Culture, Mishegas, Politics, Religion, Uncategorized

New website is really into denominational trichotomy

71 panelists? Like the Sanhedrin? Really?
There is a new website (newish–It says it launched in 2010, but it’s not clear exactly when…) called Jewish Values Online, subtitled multi Jewish perspectives on morals and ethics. At JVO, you can do a search for an answer to your question or ask new questions.
Let’s set aside their missing hyphen and the fact that their list of categories goes far beyond morals and ethics. Let’s check out their panel of 71 experts:

First of all, they’re all rabbis. There are no Jewish scholars of any other sort of training, no cantors nor any academics.
Second–and more egregiously–the rabbis are listed as being in one of three categories: Conservative, Orthodox and Reform. There are no Reconstructionist, Renewal or unaffiliated rabbis on the panel of experts.
Aside from the exclusion of Jewish voices that don’t fit into the trichotomy, it may also make some people cling to one panelist’s answer, ignoring other answers because they’re from another denomination.
I took a look at a few questions on the site and found that, in many cases, I would have been unable to determine which rabbis were from which denomination based on the answers they gave.
For instance, check out this question about marijuana and the three answers to it.

11 thoughts on “New website is really into denominational trichotomy

  1. Good for Rabbis Plotkin and Bockman for challenging the question’s ignorant claim that we are “commanded to drink” on Purim (reducing it, correctly, to “some texts that suggest” and a “custom”), but they should have gone further and mentioned the strand of our tradition that opposes getting drunk on Purim.

  2. Maybe it’s because Orthos stopped caring about human rights. OH SNAP
    Also flagrantly omitted from ANY list above: Sephardic names! Come on, Hakham Abadi isn’t THAT hard to reach. Nor is Rabbi Angel.

  3. And in a panel dedicated to Jewish ethics, there is no Sephardi Rabbi that I can recommend more than Joshua Maroof. Perhaps I’ll point him towards this site; some of his colleagues are on there too.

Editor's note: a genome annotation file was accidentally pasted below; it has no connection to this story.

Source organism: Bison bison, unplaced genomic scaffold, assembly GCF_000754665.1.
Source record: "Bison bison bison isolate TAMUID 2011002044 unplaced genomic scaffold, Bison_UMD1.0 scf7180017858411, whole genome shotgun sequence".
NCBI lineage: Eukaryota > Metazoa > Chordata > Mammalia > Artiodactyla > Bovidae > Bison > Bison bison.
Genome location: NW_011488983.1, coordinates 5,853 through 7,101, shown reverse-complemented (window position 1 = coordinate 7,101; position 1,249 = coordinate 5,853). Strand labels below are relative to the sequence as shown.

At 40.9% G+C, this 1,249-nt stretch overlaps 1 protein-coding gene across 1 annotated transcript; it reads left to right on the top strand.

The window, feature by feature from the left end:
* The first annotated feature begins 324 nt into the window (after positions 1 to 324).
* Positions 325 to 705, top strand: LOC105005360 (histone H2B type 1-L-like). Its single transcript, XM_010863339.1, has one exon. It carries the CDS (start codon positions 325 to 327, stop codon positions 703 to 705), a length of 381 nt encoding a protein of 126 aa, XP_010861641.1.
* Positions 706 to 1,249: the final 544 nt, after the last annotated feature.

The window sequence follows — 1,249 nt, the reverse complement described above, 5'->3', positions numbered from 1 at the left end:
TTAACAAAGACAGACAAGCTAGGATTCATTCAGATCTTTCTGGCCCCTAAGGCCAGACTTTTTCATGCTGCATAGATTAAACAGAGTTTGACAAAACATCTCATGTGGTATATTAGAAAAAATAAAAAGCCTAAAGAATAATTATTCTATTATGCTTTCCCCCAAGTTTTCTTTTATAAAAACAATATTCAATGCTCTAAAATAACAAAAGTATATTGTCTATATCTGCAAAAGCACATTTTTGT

4. ‘Maybe its because Orthos stopped caring about human rights’
    Based on the original article and your logic that means that the Reconstructionists and the Renewalists don’t believe in Jewish Values. Snap in return.

  5. DAMW –
    Thank you for commenting on our website last Thursday.
    1. Facts: To answer, the test launch of Jewish Values Online was in March 2010, and the site went live in June 2010.
    2. Yes, the panelists ARE all rabbis. Purposely. That is what the site promises. These are rabbi-scholars, not simply academics or researchers, who volunteer to reply to questions posed to them in their free time. The matters covered are the areas in which they are trained, and in which they have expertise that they apply when approached by congregants and community members with real situations and questions.
    3. You are correct about the general categorizations (Conservative, Orthodox, Reform), though your bias is showing (use of the term ‘egregiously’). In point of fact, some of the rabbi-scholars have themselves expressed qualms about being pigeonholed into these categories, and I am myself not comfortable, being a member of both the Reform (CCAR) and Reconstructionist (RRA) rabbinical associations, but there is no good way to offer what in hoped to be a range of the normative Jewish views and opinions, without somehow indicating the type of training and affiliation of the rabbis who respond. As a shorthand manner of conveying this type of information, the categories selected are as good as any. We know that virtually no rabbi fits entirely and neatly into any one category – just as no person is entirely any one thing.
    B.BarNavi –
    There are no Sephardic rabbinic names, because no Sephardic-named rabbis have agreed to serve as volunteers for this project. Same for all the other missing categories…. We have sought out many dozens more rabbis than are currently affiliated, and these seventy-one are the rabbis who are credentialed, qualified, and have been willing to take part in the project. If you want to send rabbis to the site – where they may find contact information – and they choose to volunteer, we would be delighted! There is no planned or set number of rabbi-scholars in our system, and we are actively seeking others even at this moment.
    Rabbi Joe Blair, Administrator, Jewish Values Online, @jewishvalues.

    1. As a shorthand manner of conveying this type of information, the categories selected are as good as any. We know that virtually no rabbi fits entirely and neatly into any one category – just as no person is entirely any one thing.